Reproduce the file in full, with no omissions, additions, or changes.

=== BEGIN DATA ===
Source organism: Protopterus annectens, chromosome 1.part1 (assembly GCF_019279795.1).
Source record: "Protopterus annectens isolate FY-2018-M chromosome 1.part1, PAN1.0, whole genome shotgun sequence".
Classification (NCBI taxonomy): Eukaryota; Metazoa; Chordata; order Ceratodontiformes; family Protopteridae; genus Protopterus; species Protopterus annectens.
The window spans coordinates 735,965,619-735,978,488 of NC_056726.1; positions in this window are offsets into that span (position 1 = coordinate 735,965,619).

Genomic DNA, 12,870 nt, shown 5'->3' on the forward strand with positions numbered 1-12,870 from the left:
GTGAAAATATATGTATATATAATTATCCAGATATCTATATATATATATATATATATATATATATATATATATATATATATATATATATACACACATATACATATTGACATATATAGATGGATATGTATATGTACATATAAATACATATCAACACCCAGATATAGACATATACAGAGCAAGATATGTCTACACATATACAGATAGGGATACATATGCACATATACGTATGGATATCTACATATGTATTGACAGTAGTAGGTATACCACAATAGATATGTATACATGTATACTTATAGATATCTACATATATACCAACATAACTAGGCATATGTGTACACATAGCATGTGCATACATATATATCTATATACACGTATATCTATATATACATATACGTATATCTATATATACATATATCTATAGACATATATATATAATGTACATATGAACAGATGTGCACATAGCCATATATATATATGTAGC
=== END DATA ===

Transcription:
Source organism: Protopterus annectens, chromosome 1.part1 (assembly GCF_019279795.1).
Source record: "Protopterus annectens isolate FY-2018-M chromosome 1.part1, PAN1.0, whole genome shotgun sequence".
Classification (NCBI taxonomy): Eukaryota; Metazoa; Chordata; order Ceratodontiformes; family Protopteridae; genus Protopterus; species Protopterus annectens.
The window spans coordinates 735,965,619-735,978,488 of NC_056726.1; positions in this window are offsets into that span (position 1 = coordinate 735,965,619).

Genomic DNA, 12,870 nt, shown 5'->3' on the forward strand with positions numbered 1-12,870 from the left:
GTGAAAATATATGTATATATAATTATCCAGATATCTATATATATATATATATATATATATATATATATATATATATATATATATATATACACACATATACATATTGACATATATAGATGGATATGTATATGTACATATAAATACATATCAACACCCAGATATAGACATATACAGAGCAAGATATGTCTACACATATACAGATAGGGATACATATGCACATATACGTATGGATATCTACATATGTATTGACAGTAGTAGGTATACCACAATAGATATGTATACATGTATACTTATAGATATCTACATATATACCAACATAACTAGGCATATGTGTACACATAGCATGTGCATACATATATATCTATATACACGTATATCTATATATACATATACGTATATCTATATATACATATATCTATAGACATATATATATAATGTACATATGAACAGATGTGCACATAGCCATATATATATATGTAGC